The model for predicting malignancy included the following parameters: high SUVmax (the “hottest” lesion and nasopharynx), low platelet count, high LDH, low SF, weight loss, and splenomegaly (Table 4). The probability of malignancy could be calculated according to the formula in Table 5. The AUC was 0.94 (95% CI 0.92–0.97) (Fig. 2). When the optimal cutoff point was 0.19, the sensitivity, specificity, PPV, and NPV were 90.6%, 87.0%, 71.8%, and 94.0%, respectively.
The model for predicting NIID was composed of low SUVmax (the “hottest” lesion), high platelet count, high neutrophilic percentage, high SF, positive ANA or ANCA, positive rash, and young age (Table 4). The probability of NIID could be calculated according to the formula in Table 5. The AUC was 0.95 (95% CI 0.93–0.97) (Fig. 2). When the optimal cutoff point was 0.21, the sensitivity, specificity, PPV, and NPV were 90.8%, 88.4%, 75.0%, and 93.5%, respectively.
Diagnostic model validation
A total of 155 patients from other departments comprised an independent external validation cohort. The proportion of patients in the training and validation data sets was close to 7:3, as previously described [32, 33].
According to the above models, the probabilities of the corresponding diseases in the validation cohort were calculated, and the accuracies were further analyzed (Fig. 3). In the validation cohort, the AUC of the infectious disease model was 0.88 (95% CI 0.82–0.93), and when the cutoff point was 0.46, the model sensitivity and specificity were 86.4% and 79.8%, respectively. The AUC of the malignancy model in the validation cohort was 0.93 (95% CI 0.89–0.98). When the cutoff point was 0.19, the model sensitivity was 86.1%, and the specificity was 85.7%. The AUC for validation of the NIID model in the cohort was 0.95 (95% CI 0.92–0.99), and when the cutoff point was 0.21, the model sensitivity was 90.9%, and the specificity was 84.4%.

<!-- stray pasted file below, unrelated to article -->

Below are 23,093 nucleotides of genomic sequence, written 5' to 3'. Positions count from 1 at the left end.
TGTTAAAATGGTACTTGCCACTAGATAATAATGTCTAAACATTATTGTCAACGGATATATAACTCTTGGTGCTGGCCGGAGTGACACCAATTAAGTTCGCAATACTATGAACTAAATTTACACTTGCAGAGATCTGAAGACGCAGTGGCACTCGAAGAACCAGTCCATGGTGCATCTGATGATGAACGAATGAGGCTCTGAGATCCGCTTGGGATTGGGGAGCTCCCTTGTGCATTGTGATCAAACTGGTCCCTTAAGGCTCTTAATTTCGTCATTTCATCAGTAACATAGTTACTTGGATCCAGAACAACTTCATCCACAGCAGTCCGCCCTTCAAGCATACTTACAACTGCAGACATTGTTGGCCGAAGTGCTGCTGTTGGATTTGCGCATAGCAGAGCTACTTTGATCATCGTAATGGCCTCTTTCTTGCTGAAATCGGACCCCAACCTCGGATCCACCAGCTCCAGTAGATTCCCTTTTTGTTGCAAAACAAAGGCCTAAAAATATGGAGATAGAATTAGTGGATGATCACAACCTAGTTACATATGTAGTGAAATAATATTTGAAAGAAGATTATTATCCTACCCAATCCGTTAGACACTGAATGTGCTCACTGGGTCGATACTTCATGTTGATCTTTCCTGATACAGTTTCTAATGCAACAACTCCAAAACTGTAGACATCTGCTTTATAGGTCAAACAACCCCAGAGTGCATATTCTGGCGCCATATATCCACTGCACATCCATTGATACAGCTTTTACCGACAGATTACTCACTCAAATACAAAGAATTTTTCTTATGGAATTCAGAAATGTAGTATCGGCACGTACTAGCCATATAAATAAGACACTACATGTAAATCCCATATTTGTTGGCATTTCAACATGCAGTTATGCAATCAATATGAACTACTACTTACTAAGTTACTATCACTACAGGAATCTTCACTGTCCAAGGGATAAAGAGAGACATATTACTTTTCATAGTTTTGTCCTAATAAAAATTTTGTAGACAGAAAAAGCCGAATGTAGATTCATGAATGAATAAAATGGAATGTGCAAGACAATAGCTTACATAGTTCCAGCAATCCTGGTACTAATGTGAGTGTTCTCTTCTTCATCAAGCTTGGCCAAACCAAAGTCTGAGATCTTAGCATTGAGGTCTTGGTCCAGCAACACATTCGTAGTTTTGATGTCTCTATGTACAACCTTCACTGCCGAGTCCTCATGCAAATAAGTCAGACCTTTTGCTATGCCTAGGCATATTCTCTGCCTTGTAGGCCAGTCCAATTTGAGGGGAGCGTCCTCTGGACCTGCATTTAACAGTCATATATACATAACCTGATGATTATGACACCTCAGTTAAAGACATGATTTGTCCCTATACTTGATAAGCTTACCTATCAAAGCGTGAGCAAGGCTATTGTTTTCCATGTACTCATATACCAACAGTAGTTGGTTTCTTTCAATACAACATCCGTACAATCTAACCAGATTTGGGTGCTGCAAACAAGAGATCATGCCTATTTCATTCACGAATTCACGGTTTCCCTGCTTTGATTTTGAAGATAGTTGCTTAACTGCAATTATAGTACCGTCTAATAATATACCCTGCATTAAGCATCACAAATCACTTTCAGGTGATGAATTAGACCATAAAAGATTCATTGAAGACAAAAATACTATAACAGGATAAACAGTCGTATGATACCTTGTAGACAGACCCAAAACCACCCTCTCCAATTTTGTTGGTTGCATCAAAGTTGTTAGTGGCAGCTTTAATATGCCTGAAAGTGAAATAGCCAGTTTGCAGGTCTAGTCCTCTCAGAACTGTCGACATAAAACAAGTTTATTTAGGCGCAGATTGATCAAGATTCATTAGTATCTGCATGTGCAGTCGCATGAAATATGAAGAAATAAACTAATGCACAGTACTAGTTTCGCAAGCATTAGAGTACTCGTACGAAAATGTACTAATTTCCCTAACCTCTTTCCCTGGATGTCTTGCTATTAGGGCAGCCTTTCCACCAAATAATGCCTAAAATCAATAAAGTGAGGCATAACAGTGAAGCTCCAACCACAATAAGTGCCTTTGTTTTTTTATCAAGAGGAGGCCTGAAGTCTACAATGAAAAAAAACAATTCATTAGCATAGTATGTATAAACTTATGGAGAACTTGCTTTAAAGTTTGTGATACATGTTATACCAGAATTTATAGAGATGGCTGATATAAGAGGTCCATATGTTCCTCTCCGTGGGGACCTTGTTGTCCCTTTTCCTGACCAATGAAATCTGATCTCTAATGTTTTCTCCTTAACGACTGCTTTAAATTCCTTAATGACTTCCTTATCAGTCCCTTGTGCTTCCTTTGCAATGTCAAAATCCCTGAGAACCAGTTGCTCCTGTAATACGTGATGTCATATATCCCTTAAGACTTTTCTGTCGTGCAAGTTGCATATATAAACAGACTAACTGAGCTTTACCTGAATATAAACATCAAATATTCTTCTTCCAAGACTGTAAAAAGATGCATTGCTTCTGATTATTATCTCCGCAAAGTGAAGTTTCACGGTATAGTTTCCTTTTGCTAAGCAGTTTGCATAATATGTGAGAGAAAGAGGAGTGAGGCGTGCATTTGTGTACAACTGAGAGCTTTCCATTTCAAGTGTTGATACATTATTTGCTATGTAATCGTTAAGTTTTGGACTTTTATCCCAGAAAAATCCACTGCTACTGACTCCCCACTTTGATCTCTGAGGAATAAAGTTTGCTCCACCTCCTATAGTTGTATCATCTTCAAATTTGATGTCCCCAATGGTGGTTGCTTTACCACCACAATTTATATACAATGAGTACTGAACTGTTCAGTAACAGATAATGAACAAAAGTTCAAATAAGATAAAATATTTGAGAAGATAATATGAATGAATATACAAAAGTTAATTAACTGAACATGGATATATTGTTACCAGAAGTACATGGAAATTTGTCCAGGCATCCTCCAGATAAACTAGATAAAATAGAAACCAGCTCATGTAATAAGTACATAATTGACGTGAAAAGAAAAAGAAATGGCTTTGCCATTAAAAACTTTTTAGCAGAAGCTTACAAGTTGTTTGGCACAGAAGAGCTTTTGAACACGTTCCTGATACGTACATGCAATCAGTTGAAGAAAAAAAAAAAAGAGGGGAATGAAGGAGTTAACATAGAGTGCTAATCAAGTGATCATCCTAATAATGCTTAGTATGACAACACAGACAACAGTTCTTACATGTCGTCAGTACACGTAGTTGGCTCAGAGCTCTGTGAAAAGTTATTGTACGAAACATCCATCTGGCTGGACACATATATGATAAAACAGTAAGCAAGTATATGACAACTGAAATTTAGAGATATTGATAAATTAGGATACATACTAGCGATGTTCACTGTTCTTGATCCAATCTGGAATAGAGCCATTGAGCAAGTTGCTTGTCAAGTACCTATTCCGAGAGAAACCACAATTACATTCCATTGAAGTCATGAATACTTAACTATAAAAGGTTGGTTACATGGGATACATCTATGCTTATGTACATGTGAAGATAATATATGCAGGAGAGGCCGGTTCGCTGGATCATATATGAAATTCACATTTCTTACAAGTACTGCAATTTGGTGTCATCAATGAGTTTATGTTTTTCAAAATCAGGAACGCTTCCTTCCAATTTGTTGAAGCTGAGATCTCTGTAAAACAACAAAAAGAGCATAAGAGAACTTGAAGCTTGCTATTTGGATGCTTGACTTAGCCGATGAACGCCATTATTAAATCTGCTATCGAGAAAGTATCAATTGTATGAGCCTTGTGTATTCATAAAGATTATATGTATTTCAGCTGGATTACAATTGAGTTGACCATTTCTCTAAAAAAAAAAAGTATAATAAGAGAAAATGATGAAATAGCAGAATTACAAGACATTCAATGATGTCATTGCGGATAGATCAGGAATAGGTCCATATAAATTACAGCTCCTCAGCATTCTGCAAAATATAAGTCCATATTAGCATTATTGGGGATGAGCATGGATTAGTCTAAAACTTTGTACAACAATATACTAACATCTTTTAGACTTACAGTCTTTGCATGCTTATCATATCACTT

Due to the complexity and diversity of FUO-related diseases, the multiplicity of etiologies, the atypical symptoms, and the small number of diagnostic clues, diagnosing the intrinsic etiologies of FUO remains a challenge for contemporary clinicians, requiring extensive time-consuming physical and laboratory tests and even diagnostic treatment. In this study, infection (223/524, 42.6%) accounted for the largest proportion of cases. A total of 23.1% (121/524) of patients had malignancies, 20.8% (109/524) had NIIDs, and 9.4% (49/524) received no diagnosis. This etiological distribution is in concordance with a Chinese survey involving 1641 patients with FUO . Early identification of the underlying cause and implementation of appropriate empirical treatment are effective strategies for patients with FUO.
The high sensitivity and wide visual field of PET/CT are helpful in detecting lesions that are clinically unknown or undetectable with conventional imaging techniques and in obtaining multisystem observations [25, 26]. FDG uptake is an indicator of increased intracellular glucose metabolism, and this molecule can be absorbed not only by malignant cells, but also by cells involved in infection and inflammation [13, 14, 18, 19, 25]. The presence of abnormal uptake can help guide further investigations, leading to a definitive diagnosis. The absence of abnormal absorption reasonably ensures that the possible underlying conditions are not present, thus avoiding unnecessary additional testing. Therefore, in recent years, the diagnostic role of PET/CT in FUO has been widely recognized, especially in oncology [11,12,13,14,15,16,17,18,19]. SUVmax can be obtained by routine scanning, which is easy to obtain and reproduce and directly reflects the highest activity of the lesion, so it is widely used in clinical practice. Consistent with previous studies, the uptake of FDG in neoplastic diseases was significantly higher than that in other diseases. SUVmax had moderate diagnostic performance for malignancy with an AUC of 0.79 and a low diagnostic performance for nonneoplastic diseases, which is not satisfactory for clinicians. Although the lymph nodes and bone marrow were the most common sites of the highest enhancement in all etiologies, other hyperenhancement sites varied among etiologies. In particular, nasopharyngeal hypermetabolism was common in tumors; the final diagnostic model confirmed that nasopharyngeal metabolic characteristics were helpful for the diagnosis of tumors.